Cathyrn's run of love

A LOVING sister has today revealed how she showed her dedication to her family by tackling a gruelling challenge.Cathryn Mills was only two-years-old when her twin siblings, Jonathan and Hannah, were born three months premature and had to fight for their life in the special care baby unit at Ipswich Hospital.

A LOVING sister has today revealed how she showed her dedication to her family by tackling a gruelling challenge.

Cathryn Mills was only two-years-old when her twin siblings, Jonathan and Hannah, were born three months premature and had to fight for their life in the special care baby unit at Ipswich Hospital.

Since then she has realised the importance of specialist care for babies who are born early, which is why she decided to run the Great South Run to raise money for BLISS, the premature baby charity.

Miss Mills, 20, said: “I was very young at the time so I don't remember what happened, but I know the staff were fantastic at the time and my brother and sister weighed less than a bag of sugar each.

“There were big concerns for my sister but so much was done to help. She has a few disabilities now but very few problems.

“And partly as a result of what happened I am now studying child nursing and want to work in the neonatal unit when I finish.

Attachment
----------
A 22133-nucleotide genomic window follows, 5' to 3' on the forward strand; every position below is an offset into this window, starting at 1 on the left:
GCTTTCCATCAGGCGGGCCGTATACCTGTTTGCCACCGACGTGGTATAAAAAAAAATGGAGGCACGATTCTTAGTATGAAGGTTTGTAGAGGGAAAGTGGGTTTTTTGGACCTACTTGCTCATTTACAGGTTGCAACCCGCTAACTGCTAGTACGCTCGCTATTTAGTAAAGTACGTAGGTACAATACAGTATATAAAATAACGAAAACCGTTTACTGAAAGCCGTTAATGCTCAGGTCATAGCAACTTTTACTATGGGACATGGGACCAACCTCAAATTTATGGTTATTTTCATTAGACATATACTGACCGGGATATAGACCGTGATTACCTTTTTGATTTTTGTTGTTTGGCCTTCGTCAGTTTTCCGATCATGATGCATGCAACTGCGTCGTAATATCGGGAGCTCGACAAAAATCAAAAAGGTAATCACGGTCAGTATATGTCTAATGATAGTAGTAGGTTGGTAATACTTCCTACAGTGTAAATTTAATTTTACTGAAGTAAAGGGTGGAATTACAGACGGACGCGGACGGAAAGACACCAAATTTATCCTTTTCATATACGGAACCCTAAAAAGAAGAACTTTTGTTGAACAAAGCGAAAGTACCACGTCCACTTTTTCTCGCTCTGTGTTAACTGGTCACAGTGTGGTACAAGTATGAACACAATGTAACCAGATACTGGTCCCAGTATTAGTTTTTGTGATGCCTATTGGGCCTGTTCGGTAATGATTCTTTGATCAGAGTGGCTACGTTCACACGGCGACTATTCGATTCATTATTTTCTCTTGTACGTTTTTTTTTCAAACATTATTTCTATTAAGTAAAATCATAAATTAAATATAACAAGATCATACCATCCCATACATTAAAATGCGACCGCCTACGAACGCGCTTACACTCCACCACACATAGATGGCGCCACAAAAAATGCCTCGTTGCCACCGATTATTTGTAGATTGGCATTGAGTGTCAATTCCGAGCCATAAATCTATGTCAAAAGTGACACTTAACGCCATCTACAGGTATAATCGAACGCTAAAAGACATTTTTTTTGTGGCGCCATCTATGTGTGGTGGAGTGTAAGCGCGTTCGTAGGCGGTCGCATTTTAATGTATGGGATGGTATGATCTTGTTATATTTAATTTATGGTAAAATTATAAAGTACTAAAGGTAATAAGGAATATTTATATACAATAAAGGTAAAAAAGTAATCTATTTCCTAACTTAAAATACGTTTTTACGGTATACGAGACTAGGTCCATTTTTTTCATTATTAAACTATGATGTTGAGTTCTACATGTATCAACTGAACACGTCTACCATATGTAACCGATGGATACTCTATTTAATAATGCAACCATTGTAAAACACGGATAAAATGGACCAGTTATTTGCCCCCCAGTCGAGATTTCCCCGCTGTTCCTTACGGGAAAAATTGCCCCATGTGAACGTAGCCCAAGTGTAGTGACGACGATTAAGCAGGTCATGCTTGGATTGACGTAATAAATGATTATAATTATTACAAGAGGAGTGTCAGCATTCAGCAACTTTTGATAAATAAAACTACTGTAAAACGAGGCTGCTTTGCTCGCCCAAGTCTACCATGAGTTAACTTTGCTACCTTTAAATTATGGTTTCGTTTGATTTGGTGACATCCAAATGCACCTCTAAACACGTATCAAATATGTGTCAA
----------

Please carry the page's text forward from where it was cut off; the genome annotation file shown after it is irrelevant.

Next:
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“It is an emotional atmosphere there and can be very draining, but everyone is so supportive of each other.”

Miss Mills, who lives in Long Perry, Capel St Mary, is currently in the third year of a child nursing course at Canterbury Christ Church University.

She said: “BLISS does a lot of great work for premature babies so it was easy to decide to support them.

“When I was running and it got really hard it spurred me on to think where the money would be going because the reason I'm doing it is so important to me.

“My sister came to watch me and support me too as we have a very close family.

“So far I have raised about £200 but I am still getting collecting more.”

Weblink: www.bliss.org.uk

Premature babies

A premature baby is a baby born before 37 weeks.

One in eight babies is born premature in the UK, around 80,000 a year.

Babies born at 23 weeks have a 17 per cent chance of survival; babies born at 24 weeks have a 39 pc chance of survival; and babies born at 25 weeks have a 50 pc chance of survival.

20 years ago around 20 pc of babies weighing less than 1,000gms at birth survived, now about 80 pc survive.

The UK has the highest rate of low birthweight babies in Western Europe.

Source: BLISS

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